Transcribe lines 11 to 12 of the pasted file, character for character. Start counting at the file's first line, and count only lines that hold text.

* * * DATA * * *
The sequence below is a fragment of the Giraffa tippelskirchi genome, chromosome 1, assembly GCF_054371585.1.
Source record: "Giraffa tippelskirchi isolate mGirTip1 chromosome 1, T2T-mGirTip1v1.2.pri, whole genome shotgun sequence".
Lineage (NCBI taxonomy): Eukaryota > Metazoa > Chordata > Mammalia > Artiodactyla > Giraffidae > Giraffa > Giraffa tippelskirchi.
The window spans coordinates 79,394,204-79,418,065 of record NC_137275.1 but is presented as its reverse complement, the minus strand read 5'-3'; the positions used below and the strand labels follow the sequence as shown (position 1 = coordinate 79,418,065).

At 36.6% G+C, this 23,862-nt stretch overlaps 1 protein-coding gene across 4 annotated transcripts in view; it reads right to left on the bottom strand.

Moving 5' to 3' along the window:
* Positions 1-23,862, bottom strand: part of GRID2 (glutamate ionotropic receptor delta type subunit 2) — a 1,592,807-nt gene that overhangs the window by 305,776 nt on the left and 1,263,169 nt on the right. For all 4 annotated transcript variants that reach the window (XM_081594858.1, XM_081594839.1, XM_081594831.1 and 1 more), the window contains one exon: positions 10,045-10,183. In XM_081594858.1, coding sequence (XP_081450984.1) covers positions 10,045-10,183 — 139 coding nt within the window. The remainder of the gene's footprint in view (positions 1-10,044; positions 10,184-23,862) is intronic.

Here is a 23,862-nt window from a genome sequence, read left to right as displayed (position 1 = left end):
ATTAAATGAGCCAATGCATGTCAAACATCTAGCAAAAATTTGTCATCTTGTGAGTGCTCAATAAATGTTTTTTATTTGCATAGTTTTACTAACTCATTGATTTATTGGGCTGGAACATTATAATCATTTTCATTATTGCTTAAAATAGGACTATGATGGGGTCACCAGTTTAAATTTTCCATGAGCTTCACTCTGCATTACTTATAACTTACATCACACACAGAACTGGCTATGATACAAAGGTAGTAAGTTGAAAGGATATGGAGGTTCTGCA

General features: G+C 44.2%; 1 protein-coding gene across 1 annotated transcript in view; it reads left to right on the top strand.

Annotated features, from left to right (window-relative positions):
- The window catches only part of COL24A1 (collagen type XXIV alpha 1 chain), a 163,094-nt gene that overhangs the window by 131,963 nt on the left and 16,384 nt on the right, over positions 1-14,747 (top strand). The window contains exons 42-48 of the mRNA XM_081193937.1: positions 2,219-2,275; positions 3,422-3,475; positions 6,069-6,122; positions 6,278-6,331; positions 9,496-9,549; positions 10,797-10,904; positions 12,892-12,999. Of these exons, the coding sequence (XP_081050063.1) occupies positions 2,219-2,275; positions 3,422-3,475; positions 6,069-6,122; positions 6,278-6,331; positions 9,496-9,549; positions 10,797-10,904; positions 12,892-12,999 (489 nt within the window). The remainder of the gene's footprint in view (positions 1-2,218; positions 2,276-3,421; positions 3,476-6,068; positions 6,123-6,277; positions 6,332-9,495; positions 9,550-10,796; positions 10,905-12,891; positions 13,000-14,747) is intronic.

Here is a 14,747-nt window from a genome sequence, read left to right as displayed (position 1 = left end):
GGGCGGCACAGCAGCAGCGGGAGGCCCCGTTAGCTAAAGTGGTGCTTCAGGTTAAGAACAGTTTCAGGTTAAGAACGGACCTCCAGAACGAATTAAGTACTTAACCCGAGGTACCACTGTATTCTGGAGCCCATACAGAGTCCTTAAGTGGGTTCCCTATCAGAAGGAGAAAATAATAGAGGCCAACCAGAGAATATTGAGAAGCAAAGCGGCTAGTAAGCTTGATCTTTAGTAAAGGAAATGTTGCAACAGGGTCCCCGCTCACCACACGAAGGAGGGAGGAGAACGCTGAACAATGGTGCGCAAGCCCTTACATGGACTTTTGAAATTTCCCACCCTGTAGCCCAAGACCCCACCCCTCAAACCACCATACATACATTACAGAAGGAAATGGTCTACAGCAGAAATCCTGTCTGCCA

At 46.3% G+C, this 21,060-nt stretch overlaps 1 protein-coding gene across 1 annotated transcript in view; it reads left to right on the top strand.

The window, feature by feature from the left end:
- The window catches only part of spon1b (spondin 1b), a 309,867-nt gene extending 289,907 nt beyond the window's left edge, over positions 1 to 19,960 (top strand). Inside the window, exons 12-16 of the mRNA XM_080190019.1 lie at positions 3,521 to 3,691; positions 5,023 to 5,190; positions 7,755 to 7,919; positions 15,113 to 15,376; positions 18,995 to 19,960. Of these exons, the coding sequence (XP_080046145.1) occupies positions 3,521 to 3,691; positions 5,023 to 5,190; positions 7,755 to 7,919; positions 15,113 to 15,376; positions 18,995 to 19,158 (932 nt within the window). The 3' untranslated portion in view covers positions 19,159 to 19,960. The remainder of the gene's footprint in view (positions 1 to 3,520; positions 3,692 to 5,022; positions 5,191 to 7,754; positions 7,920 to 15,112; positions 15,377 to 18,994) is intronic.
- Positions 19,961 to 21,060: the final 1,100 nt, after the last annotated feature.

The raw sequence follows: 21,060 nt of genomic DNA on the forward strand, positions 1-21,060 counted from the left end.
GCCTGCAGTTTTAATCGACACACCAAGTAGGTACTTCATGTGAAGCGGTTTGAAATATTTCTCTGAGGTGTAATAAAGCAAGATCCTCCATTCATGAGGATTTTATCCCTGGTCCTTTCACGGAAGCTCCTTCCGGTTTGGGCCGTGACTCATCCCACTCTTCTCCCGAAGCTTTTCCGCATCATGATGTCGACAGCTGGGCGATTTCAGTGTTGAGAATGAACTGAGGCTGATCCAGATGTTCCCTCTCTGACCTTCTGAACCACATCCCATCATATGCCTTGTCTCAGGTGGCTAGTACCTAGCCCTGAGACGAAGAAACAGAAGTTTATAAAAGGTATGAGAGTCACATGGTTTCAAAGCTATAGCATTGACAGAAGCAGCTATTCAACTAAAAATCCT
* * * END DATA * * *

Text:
Annotated features, from left to right (window-relative positions):
- The window catches only part of COL24A1 (collagen type XXIV alpha 1 chain), a 163,094-nt gene that overhangs the window by 131,963 nt on the left and 16,384 nt on the right, over positions 1-14,747 (top strand). The window contains exons 42-48 of the mRNA XM_081193937.1: positions 2,219-2,275; positions 3,422-3,475; positions 6,069-6,122; positions 6,278-6,331; positions 9,496-9,549; positions 10,797-10,904; positions 12,892-12,999. Of these exons, the coding sequence (XP_081050063.1) occupies positions 2,219-2,275; positions 3,422-3,475; positions 6,069-6,122; positions 6,278-6,331; positions 9,496-9,549; positions 10,797-10,904; positions 12,892-12,999 (489 nt within the window). The remainder of the gene's footprint in view (positions 1-2,218; positions 2,276-3,421; positions 3,476-6,068; positions 6,123-6,277; positions 6,332-9,495; positions 9,550-10,796; positions 10,905-12,891; positions 13,000-14,747) is intronic.